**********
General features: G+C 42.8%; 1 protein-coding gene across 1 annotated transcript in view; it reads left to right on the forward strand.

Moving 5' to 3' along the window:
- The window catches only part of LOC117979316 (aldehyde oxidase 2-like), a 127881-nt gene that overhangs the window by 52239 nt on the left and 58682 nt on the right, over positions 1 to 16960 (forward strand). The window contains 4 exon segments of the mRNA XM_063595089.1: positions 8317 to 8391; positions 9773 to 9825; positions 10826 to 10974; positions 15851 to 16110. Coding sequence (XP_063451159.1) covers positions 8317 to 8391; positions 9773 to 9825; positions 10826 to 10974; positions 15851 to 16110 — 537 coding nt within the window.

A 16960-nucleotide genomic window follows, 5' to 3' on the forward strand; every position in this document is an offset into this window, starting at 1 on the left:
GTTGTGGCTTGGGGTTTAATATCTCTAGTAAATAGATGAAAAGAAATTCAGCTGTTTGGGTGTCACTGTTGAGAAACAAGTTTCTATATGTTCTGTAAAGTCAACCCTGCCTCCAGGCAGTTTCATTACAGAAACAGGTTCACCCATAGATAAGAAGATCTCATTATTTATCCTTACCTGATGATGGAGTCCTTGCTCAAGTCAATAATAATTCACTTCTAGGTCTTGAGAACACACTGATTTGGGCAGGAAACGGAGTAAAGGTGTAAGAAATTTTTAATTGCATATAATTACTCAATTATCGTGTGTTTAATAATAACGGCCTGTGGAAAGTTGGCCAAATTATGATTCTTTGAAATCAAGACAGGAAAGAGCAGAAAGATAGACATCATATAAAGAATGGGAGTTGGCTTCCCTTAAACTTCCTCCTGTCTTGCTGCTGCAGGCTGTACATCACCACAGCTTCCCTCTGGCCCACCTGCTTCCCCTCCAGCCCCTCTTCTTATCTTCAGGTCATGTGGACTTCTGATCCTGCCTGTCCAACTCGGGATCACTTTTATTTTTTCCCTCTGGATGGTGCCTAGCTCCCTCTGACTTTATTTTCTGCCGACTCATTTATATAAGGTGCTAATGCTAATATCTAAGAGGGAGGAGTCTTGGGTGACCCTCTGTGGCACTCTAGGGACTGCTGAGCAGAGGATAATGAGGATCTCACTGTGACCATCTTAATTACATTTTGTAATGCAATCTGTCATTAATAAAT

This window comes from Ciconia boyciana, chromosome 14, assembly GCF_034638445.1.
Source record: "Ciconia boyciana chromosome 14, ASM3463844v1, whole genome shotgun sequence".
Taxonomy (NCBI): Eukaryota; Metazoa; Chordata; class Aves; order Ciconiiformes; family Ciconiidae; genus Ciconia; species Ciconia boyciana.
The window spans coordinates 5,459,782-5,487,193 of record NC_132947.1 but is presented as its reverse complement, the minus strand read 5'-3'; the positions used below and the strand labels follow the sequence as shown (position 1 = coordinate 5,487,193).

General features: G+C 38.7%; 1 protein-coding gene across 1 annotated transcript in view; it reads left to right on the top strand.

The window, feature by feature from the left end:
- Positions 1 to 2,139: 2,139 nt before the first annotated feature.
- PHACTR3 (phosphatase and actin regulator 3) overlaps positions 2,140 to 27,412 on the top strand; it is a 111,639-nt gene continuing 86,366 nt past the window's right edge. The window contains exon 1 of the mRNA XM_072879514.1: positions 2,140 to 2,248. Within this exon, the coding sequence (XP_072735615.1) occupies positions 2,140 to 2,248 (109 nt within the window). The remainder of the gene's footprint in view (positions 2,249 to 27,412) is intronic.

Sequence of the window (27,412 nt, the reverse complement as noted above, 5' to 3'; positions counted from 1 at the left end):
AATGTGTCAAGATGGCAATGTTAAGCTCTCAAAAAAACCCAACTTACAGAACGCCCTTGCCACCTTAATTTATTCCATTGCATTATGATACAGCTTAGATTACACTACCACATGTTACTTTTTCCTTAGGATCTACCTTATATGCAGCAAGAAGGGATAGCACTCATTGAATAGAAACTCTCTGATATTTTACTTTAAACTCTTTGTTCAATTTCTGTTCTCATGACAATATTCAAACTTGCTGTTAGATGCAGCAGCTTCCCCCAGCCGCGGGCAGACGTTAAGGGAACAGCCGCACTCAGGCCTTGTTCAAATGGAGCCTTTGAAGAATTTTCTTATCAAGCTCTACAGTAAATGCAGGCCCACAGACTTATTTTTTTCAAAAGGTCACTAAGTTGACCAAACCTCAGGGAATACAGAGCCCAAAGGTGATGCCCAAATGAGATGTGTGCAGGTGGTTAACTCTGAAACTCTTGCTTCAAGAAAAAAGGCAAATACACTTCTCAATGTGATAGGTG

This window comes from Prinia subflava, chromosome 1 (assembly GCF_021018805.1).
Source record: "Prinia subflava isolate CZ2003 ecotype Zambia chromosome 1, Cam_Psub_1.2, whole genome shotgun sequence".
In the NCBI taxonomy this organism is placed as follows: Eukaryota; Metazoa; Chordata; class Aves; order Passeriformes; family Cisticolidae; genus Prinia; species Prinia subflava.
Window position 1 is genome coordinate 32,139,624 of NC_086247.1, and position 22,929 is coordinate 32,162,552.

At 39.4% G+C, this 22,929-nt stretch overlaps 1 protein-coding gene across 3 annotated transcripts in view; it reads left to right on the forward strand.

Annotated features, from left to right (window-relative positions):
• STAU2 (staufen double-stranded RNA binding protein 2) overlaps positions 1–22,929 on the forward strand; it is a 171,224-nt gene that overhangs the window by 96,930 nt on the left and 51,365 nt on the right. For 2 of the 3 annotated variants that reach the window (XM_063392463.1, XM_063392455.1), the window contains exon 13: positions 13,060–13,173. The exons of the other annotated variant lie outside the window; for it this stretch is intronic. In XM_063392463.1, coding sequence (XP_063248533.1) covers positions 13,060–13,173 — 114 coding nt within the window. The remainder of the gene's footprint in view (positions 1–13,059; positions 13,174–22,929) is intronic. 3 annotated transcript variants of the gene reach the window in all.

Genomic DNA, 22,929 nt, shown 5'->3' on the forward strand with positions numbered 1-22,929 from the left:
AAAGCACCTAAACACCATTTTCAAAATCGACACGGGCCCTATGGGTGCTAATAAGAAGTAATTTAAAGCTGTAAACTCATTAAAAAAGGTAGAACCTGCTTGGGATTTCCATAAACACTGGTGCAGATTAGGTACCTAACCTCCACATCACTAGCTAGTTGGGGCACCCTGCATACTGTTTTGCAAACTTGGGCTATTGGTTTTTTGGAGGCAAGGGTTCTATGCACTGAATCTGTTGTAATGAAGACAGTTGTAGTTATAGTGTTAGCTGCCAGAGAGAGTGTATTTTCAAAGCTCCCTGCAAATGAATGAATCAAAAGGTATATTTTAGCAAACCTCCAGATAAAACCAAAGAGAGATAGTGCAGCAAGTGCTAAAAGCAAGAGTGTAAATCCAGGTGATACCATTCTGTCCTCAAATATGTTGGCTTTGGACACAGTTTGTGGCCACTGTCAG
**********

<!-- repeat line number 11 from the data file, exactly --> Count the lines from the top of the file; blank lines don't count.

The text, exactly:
The window, feature by feature from the left end: